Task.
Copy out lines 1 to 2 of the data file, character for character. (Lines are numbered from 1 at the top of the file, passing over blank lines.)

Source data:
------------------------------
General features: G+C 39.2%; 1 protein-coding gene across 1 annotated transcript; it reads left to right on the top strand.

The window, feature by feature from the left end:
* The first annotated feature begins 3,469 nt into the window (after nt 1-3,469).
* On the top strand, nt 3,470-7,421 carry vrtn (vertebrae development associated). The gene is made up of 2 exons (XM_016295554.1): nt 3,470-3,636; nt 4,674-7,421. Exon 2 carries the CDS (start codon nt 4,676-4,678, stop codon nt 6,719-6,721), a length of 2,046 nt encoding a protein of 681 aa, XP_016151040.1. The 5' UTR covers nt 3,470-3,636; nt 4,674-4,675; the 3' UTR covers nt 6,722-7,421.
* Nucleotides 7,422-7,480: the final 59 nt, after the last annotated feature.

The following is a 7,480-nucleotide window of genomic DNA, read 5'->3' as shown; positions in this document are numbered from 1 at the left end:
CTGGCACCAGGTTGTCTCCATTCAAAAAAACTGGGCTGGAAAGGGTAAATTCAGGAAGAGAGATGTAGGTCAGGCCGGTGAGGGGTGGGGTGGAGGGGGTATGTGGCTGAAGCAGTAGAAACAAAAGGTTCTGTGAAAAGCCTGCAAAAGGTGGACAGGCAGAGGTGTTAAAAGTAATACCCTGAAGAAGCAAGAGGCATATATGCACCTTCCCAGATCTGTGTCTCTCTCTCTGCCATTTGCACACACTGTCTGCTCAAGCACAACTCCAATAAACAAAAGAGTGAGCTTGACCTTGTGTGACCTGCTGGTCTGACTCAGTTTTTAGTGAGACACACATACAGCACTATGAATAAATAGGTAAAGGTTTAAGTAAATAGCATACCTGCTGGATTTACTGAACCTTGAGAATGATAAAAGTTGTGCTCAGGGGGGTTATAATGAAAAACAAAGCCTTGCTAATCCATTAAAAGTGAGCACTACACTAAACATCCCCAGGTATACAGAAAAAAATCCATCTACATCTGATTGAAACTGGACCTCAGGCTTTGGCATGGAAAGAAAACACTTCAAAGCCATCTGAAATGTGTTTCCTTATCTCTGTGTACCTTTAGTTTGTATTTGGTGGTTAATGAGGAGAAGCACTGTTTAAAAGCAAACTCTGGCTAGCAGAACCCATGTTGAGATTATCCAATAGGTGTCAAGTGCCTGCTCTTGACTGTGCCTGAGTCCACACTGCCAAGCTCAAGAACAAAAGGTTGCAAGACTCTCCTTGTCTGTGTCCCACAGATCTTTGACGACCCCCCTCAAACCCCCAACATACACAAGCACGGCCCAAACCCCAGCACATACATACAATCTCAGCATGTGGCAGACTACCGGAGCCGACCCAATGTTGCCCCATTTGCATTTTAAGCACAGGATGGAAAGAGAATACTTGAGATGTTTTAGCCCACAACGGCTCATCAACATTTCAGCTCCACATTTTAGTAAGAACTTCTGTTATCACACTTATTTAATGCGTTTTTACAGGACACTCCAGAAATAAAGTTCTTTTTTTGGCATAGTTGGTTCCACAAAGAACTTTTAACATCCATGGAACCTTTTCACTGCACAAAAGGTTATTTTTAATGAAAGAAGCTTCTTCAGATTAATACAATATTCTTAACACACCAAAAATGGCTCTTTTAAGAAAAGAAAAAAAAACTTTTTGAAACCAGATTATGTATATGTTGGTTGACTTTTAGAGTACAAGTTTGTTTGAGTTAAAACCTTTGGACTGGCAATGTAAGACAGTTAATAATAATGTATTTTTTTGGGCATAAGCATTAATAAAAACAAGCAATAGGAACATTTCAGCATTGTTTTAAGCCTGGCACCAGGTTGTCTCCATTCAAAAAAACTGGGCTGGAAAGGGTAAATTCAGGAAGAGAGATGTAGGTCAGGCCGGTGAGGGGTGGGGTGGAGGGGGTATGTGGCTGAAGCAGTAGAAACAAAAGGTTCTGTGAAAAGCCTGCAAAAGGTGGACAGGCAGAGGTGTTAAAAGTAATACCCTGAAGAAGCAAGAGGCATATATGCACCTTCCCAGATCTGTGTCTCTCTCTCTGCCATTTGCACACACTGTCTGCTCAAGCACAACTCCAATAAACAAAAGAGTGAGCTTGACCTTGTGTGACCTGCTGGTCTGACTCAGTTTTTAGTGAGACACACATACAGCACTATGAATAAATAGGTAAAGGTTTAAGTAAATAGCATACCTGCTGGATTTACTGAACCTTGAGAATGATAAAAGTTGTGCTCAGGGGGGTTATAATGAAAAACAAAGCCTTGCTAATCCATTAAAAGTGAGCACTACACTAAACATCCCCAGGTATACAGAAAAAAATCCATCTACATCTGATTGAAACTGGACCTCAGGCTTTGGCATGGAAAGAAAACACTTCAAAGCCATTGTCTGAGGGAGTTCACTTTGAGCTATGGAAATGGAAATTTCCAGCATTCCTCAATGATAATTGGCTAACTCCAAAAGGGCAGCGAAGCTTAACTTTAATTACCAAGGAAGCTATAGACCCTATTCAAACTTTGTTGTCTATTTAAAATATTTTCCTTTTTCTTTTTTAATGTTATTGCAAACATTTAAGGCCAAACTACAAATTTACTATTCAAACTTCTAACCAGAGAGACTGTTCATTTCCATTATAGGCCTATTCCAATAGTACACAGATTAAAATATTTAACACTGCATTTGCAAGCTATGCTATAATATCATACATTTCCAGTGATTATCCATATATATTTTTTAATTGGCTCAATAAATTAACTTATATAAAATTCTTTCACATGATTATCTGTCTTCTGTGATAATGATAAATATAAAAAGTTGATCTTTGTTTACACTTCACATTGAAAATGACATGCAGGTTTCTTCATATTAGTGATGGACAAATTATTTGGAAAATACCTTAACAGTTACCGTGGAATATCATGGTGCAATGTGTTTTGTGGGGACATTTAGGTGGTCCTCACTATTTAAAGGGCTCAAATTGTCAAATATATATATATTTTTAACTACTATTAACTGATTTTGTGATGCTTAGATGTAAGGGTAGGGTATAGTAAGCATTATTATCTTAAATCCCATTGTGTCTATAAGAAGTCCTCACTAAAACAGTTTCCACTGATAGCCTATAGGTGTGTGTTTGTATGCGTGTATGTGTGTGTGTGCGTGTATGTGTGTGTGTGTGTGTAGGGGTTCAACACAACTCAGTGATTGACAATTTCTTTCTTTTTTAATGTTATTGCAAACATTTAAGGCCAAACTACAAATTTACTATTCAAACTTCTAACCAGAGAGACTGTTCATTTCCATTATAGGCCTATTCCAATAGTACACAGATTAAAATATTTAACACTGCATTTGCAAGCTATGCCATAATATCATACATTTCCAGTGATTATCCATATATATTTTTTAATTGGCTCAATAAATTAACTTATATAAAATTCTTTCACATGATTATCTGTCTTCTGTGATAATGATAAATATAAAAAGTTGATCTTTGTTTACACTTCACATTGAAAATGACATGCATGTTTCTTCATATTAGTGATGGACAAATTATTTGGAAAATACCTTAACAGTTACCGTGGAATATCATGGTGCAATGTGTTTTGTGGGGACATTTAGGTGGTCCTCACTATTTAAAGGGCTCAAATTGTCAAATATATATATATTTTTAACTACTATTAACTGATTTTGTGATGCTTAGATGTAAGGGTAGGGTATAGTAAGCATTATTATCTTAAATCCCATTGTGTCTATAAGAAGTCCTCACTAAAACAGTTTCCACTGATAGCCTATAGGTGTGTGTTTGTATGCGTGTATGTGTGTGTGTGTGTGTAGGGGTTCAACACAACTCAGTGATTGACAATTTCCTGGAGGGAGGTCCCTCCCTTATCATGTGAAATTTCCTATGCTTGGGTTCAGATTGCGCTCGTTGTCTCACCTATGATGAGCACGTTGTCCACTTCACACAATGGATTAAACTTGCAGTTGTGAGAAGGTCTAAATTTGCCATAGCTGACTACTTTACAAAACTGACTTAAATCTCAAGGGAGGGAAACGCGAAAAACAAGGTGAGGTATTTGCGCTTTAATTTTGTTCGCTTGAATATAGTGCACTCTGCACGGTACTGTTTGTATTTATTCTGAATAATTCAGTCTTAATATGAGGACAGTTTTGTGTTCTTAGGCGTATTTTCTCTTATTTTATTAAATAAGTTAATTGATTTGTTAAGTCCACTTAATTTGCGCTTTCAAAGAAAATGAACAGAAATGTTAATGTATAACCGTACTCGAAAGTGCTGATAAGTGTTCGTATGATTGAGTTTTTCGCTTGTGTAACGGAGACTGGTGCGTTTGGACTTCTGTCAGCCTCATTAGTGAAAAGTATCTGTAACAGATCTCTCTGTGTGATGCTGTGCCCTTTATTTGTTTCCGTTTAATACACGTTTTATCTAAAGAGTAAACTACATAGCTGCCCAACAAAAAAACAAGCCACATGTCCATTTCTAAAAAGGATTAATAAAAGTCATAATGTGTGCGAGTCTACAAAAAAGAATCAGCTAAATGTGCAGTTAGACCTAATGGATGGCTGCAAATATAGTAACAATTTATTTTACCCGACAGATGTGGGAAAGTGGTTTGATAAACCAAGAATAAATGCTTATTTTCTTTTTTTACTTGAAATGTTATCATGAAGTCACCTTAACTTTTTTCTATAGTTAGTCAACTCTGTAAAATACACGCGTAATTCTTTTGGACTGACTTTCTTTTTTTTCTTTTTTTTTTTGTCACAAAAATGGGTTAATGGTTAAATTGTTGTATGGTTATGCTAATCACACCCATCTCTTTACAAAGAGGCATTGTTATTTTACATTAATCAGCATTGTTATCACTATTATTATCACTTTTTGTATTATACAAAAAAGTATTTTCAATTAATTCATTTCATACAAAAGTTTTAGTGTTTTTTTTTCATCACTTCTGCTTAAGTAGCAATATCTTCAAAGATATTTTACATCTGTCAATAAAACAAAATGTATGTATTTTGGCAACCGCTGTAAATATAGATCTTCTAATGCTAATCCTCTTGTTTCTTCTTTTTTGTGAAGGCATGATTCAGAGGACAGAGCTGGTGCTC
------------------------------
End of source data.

General features: G+C 39.2%; 1 protein-coding gene across 1 annotated transcript; it reads left to right on the top strand.

The window, feature by feature from the left end: